Fitness trackers come in all shapes and sized, and with a broad range of features and prices to match.
Most are worn on the wrist, but increasingly there are options for the finger or chest. These have the potential to be more comfortable - especially in hot summer weather, or if you find wrist-worn devices cause skin irritation.
In this article we'll address ways to try and prevent skin irritation from wearable tech, and look at some of the best devices to track your fitness without causing discomfort.
How to stop a fitness tracker irritating your skiniStock
Before you decide that a wrist-worn tracker simply isn't for you, there are some steps you can take to help combat any irritation you may be suffering from.
For starters, you shouldn't be aiming to wear the tracker 24 hours a day. Even if the battery life means you can, you should try to take it off for a little while each day; perhaps you shower, or at night if sleep tracking isn't a priority.
You should also ensure the fitness tracker (or smartwatch) stays clean, as irritation is often caused by dirt gathered between your skin and the device. Most modern fitness trackers are water resistant, so you should give it a good clean every so often, but make sure you use a soap which you know doesn't irritate your skin.
If your irritation gets worse during the summer, try loosening the wearable slightly when exercising. The heart rate tracker will still work find, but hopefully there will be less friction between the device and your wrist. Remember, your wrists will swell slightly when exercising - or even just when it's warm - so you should adjust the strap accordingly.
Finally, some fitness trackers (but quite a few smartwatches) can have their straps replaced. If you find a certain material is causing you problems, you could swap out the strap for an alternative made from something different. Some smartwatch accept industry-standard straps, and there's a huge range of third-party straps for the Apple Watch.
Next, here are some fitness trackers to consider:
The Vivosmart 4 by Garmin strikes a good balance between size and feature set. It's a fairly compact device, yet offers a wide range of features which place it somewhere between a fitness tracker and a smartwatch.
There's step, exercise, swim and sleep tracking, plus stress monitoring, a guided breathing app, and VO2 max estimate. The Vivosmart 4 can also alert you to incoming calls, texts and other notifications on your phone, and the battery will last up to seven days depending on how you use it.
The rubber strap is smooth on both sides, which should help prevent dirt building up on the inside and causing irritation. It can also be adjusted just like a regular watch strap, so can easily be slacked by a notch or two when your arms swell slightly during exercise.
The Moov Now is a dedicated fitness tracker, meaning it has no display or smartwatch features. The Moov can be worn on your wrist or ankle - the latter used to track cycling and your stride while running.
Water resistance means the Moov can track swimming, logging the length of your swim but also the length of each stroke. When connected to your smartphone via Bluetooth, the Moov's AI coach issues spoken commands to help you push yourself during exercise.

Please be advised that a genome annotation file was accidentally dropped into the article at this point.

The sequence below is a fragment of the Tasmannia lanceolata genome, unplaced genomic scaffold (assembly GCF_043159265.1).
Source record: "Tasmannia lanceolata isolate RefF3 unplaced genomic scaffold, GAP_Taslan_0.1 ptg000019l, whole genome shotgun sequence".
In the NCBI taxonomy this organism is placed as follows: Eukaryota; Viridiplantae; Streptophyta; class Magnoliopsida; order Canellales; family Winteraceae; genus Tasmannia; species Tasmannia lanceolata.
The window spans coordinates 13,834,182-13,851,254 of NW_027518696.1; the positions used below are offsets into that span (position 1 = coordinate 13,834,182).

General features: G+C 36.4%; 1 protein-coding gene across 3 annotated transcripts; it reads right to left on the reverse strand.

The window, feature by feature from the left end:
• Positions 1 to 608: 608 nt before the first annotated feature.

The rubber strap cannot be swapped for a different one, but the breathable design with its many holes should help prevent irritation.
For those who don't want a device on their wrists, the smart ring market is growing and becoming increasingly smart. One such device is the Oura Ring, which focuses primarily on sleep tracking.
Available in different colors and finishes, the Oura Ring monitors your movement, heart rate and temperature to track sleep stages and sleep depth, plus your resting heart rate, respiratory rate and heart rate variability. There are daily activity goals, step and calorie counts, and inactivity alerts.
A free sizing kit can be ordered in advance to make sure your Oura is exactly the right size; Oura is available in US ring sizes six to 13. Battery life for the new second-generation Oura is claimed to be up to one week.
Motiv is quite similar to the Oura Ring, meaning it offers comprehensive fitness tracking without the need to wear anything on your wrist. The ring is water resistant, made from lightweight titanium, has a three-day battery life, and is available in seven sizes.
The Motiv tracks active minutes, activity type and intensity, distance covered, resting heart rate, calories burned, steps and sleep duration. A future software update will see the Motiv get 'Walk ID', a feature which can identify users by their gait.
A hybrid smartwatch, the Steel HR Sport by Withings is the French company's most advanced wearable. It offers step, swim, exercise and sleep tracking, plus your heart rate and VO2 max.
The watch can be attached to any standard watch strap - perfect if you know certain materials can cause irritation - and the standard strap is covered in holes to help make it more breathable while exercising.
Another alternative to the wrist-worn fitness tracker is the Bragi Dash pro, a pair of wireless earbuds which track your movement, heart rate, exercise, cadence, breath, speed, steps, calories and more.
The earbuds are water resistant so won't be damaged by sweat, and can even be used to track swimming if you're confident they won't fall out in the pool. As well as tracking fitness, they play music (naturally), have Alexa embedded, can be controlled by subtly moving your head, and offer real-time translation when talking to someone who speaks a different language.